al., 2016). In the gingiva, mast cells appear to release histamine, enhancing expression of
CCL20 and IL-8 by gingival fibroblasts (Dommisch et al., 2015, Minami et al., 2007). In
experimental periodontitis, bone loss was reduced by local application of a histamine
receptor antagonist (Hasturk et al., 2006). In humans, however, topical administration of
cimetidine increased phagocytosis and bacterial killing by crevicular fluid neutrophils,
consistent with proposed interactions between mast cell activation and attenuation of the
signs of periodontitis (Van Dyke et al., 2005). Cimentidine, however, did not appear to
change gingival inflammation during the 28 day course of the study . Hence, it is unclear to
what degree mast cells might contribute to human gingivitis and periodontitis.

Dendritic cells

Dendritic cells (DCs) in the epithelial and subepithelial layers survey the microbiota on the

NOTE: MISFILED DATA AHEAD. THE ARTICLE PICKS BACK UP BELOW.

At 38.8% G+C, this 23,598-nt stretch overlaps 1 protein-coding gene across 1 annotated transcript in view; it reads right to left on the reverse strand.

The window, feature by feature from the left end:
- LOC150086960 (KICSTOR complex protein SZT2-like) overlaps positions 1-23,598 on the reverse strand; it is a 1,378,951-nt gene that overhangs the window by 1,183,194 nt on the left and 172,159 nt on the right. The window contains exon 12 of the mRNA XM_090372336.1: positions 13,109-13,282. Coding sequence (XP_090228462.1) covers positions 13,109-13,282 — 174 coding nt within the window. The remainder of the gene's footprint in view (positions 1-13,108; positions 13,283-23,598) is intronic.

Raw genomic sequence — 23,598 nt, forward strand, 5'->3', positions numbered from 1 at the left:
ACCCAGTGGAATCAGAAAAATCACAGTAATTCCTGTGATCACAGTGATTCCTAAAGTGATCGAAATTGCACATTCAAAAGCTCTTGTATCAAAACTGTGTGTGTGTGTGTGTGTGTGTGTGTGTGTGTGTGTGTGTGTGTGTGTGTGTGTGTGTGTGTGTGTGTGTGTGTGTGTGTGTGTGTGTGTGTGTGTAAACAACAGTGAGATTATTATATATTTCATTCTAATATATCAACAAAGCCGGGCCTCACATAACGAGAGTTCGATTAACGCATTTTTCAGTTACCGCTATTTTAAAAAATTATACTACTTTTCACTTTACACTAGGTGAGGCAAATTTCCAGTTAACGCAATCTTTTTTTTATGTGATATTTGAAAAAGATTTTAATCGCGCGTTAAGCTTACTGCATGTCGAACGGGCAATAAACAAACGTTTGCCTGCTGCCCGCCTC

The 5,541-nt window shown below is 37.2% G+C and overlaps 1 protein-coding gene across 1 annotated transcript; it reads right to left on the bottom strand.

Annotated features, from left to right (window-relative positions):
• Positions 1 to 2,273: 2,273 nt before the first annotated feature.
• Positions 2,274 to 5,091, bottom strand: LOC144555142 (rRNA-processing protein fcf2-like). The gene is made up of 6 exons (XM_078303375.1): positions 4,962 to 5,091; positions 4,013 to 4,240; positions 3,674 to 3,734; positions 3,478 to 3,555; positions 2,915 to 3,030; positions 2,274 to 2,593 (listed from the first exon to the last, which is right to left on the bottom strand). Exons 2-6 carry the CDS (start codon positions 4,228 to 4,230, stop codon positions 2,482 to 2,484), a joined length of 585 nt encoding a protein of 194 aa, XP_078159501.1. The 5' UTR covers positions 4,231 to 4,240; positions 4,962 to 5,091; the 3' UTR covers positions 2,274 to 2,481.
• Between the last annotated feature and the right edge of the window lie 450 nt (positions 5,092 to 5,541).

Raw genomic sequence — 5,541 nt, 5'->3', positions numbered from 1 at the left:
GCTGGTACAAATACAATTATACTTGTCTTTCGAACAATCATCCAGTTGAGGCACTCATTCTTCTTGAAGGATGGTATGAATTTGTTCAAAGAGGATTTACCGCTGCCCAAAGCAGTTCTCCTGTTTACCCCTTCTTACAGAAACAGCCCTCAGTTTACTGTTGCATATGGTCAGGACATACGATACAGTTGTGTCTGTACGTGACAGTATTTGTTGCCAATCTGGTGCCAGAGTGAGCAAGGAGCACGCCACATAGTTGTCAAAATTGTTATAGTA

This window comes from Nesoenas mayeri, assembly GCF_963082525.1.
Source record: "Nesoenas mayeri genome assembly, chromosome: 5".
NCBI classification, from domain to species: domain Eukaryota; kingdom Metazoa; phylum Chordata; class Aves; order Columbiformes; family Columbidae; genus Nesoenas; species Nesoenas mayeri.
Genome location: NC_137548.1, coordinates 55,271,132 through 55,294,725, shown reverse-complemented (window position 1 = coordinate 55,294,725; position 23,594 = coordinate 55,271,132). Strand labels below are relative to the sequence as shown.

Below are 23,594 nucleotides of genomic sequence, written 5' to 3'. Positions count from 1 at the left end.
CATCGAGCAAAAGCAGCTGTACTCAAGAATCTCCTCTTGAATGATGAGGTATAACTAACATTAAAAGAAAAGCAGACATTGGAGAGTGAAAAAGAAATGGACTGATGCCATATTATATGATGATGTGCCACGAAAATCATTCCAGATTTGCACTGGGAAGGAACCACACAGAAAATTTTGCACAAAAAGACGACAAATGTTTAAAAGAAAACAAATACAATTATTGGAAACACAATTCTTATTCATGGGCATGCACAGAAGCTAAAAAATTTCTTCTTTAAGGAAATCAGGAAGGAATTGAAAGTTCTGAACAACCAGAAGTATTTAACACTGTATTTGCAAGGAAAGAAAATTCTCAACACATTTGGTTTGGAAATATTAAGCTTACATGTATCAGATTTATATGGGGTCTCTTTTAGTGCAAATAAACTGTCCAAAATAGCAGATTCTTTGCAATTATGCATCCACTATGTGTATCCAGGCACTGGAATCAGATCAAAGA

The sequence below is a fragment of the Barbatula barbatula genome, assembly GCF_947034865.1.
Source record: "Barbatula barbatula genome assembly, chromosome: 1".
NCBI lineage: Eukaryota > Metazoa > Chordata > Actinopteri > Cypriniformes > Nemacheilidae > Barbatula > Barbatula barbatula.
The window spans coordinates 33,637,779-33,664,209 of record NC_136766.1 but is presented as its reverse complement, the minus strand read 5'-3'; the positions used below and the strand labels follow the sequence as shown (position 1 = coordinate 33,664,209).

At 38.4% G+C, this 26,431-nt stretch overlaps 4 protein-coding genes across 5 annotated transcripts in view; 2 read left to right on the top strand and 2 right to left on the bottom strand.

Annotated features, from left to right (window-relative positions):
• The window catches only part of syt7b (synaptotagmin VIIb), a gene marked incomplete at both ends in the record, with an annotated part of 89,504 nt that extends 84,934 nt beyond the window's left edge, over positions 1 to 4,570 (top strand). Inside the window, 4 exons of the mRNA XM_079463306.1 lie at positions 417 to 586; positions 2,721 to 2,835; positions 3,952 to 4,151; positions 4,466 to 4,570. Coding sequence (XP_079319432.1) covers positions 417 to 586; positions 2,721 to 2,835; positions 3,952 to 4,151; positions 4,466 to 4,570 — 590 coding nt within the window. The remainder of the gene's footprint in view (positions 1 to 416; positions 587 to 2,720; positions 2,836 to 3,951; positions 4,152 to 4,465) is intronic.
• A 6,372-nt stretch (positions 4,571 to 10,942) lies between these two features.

mucosal surfaces. In response to microbial challenge, DCs as antigen presenting cells drive
immune responses through cognate interactions with T cells and bystander release of

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cytokines (Banchereau and Steinman, 1998). Of the groups or subtypes of mucosal DCs,
intraepithelial Langerhans cells (LCs) are the first immune cells to sample antigens of the
Accepted Article periodontal biofilm and elicit regulatory or proinflammatory immune responses (Malissen et
al., 2014). In mice, mucosal DC subsets are identified by anatomical location, migration
kinetics, and expression of cell surface markers. The subsets include the intraepithelial LCs,
subepithelial CD207 (Langerin+) DCs, which can be CD103 positive or negative, and
conventional DCs. Antigen-loaded DCs of all four subsets prime naïve T cells while
migrating to draining lymph nodes (Teng et al., 1999, Gao et al., 2013, Stashenko et al.,
2007, Cardoso et al., 2009, Eskan et al., 2012, Moutsopoulos et al., 2012, Jin et al., 2014).
LCs may play a regulatory role in experimental periodontitis. In a mouse model of chronic
periodontitis, mucosal LCs appear to drive P. gingivalis-specific Th17 differentiation without
affecting the extent of bone destruction or the frequency of P. gingivalis-specific iTregs